Johnson City school board member could lose seat after moving outside city limits

Zach Vance • Updated Jun 11, 2018 at 8:35 PM

Instead of four seats up for grabs this November, it’s quite possible Johnson City voters will decide who five of the seven Board of Education members will be during the upcoming general election. 

Former educator Stacie Torbett’s eligibility on the Johnson City Board of Education has been called into question after she moved in May from a house near The Ridges community to a house between the Boones Creek and Gray communities, which happens to be just outside city limits. 

Torbett believes someone contacted the city after she issued invitations and hosted an event at her new house. 

“This all just came to light like in the last week or so, and like I said, we moved in the middle of May. It’s not like we’ve been out here very long,” Torbett, first elected in 2016, said.

“I’m still waiting on an opinion to confirm what my school board status is. Based on my understanding, I could complete my term, but not run for another term because we still own our house in the city. We haven’t sold that house yet, so anyway. ...That’s why I’m waiting on an opinion because I’d like some confirmation first.”

Oddly enough, Torbett said her former house located within city limits had a Jonesborough address, while her new house located outside of city limits has a Johnson City address.

Johnson City’s charter explicitly states that Board of Education members must be citizens of the city and reside within the corporate limits of the city of Johnson City. 

More specifically, T.C.A § 49-2-202(a)(5) states: “If any member ceases to reside in the county, the office of the member shall become vacant.

In 2012, according to an article posted to the University of Tennessee’s Municipal Technical Advisory Service’s website, the Tennessee Attorney General’s Office opined that the law pertaining to county school boards “applies equally to municipal and county boards of education, despite the failure of the General Assembly to use more inclusive language in T.C.A. § 49-2-202.”

In the event of a vacancy, the Johnson City Board of Education has the power to provide an incumbent until the next regular city election, when voters of Johnson City shall fill that said for the unexpired term.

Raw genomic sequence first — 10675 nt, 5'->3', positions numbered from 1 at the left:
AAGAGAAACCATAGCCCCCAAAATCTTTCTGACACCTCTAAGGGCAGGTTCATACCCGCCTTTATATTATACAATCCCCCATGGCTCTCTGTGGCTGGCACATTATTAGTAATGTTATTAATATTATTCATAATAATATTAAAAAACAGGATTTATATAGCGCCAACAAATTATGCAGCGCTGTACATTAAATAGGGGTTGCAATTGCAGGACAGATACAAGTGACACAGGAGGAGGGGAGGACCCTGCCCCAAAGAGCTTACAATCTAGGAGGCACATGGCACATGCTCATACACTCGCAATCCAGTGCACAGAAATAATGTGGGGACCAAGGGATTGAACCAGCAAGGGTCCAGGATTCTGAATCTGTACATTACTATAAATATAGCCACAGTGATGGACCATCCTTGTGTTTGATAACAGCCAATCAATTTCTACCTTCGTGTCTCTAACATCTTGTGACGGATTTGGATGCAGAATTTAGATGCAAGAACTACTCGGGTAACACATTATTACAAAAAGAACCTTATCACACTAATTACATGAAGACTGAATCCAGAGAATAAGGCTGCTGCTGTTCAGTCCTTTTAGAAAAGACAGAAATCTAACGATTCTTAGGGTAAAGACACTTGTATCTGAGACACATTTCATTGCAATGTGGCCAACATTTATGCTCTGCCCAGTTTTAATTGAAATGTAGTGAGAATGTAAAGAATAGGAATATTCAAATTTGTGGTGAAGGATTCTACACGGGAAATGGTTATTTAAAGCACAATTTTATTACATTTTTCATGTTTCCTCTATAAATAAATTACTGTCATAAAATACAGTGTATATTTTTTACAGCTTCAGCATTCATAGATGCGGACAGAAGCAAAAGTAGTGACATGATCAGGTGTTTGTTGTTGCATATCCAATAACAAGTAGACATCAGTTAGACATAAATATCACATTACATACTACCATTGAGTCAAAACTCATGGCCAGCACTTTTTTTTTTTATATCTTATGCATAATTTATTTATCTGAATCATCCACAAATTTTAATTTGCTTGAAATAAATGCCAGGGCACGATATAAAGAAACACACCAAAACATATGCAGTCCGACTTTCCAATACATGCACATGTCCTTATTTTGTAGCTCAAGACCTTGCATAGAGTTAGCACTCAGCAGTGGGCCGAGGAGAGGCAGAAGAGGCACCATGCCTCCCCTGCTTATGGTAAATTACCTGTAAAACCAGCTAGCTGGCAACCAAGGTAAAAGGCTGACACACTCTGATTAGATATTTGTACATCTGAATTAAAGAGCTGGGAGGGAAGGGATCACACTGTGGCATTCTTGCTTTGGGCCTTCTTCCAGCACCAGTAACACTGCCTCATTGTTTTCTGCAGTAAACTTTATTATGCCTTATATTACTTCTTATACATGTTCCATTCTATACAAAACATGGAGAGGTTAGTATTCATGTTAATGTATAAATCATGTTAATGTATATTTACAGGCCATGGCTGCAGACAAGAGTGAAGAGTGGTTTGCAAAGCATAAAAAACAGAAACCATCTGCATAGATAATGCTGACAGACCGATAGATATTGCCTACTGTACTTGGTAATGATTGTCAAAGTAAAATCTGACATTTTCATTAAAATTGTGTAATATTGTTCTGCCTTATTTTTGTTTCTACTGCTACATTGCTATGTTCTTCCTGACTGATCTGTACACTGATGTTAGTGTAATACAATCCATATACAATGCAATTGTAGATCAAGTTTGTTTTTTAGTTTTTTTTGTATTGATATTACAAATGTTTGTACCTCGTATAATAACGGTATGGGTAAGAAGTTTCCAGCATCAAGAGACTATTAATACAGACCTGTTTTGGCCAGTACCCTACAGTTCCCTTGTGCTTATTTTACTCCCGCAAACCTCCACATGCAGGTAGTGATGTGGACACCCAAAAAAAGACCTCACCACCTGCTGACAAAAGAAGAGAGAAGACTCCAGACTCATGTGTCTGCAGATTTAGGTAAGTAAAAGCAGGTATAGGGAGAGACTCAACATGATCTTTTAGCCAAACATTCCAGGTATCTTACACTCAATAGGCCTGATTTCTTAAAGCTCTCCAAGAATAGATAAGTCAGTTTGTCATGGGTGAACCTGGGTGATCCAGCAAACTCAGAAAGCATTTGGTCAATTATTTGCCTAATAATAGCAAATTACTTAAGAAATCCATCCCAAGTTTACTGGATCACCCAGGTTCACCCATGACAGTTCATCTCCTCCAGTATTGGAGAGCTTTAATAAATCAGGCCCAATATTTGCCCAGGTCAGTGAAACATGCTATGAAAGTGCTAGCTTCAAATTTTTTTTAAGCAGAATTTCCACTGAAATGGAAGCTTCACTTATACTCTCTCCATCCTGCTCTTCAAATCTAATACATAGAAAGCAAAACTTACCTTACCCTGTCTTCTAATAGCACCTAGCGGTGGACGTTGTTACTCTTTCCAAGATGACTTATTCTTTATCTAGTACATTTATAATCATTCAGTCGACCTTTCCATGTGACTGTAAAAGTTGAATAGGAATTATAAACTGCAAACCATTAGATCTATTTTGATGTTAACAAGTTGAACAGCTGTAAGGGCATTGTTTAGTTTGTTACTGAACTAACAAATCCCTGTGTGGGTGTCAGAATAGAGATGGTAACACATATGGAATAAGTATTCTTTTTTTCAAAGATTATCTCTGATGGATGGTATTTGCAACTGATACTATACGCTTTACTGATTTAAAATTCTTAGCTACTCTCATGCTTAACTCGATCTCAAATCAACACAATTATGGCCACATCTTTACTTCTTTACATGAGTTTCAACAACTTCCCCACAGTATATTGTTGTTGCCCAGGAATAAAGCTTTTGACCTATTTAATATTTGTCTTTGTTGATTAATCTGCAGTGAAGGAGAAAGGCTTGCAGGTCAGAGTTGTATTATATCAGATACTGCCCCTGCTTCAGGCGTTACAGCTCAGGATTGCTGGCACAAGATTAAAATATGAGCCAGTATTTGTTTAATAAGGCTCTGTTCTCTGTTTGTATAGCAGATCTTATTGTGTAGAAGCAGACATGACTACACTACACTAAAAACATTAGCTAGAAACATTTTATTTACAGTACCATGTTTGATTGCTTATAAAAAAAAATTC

Johnson City attorney Erick Herrin said he just started looking into Torbett’s situation, while waiting for Johnson City Staff Attorney Jim Epps IV to return from a trip. 

“I’ve got to find out what the facts are before I can offer up an opinion about that. I’ve got to do some digging and that will probably result in Jim Epps being back from vacation. I’m not going to toss the ball to him, but he and I will reach a consensus together on this issue,” Herrin said. 

“What I’m going to be looking at is ... residency has an element of intent to it. I mean someone could have a lake house where they stay for the summer. That doesn’t mean they changed their residency. I need to explore a bit what her actual situation is.

“I can assure you one thing: That this will be a very civil process with her. She’s a valued member of the school board, for sure, and we want to give her enough time to evaluate what her situation is.” 

With two children still attending Johnson City schools and two children who are graduates of the Johnson City schools, Torbett admitted the prospect of losing her seat is a little frustrating.

“It is frustrating because my kids still go to city schools, and like I said, we still own our home (in the city limits). So I would like to get some resolution so I could finish my term. I enjoy being on the school board,” Torbett said. 

“The spirit of the law is to keep people who have the city’s interest at heart instead of having someone who wants to run for office that doesn’t have anything to do with the city. I feel like I still meet the spirit of that law because I still own property in the city, and my children still attend the city schools so I have a vested interest in what goes on in the city,” Torbett said. 

Torbett has two years left on her term. 

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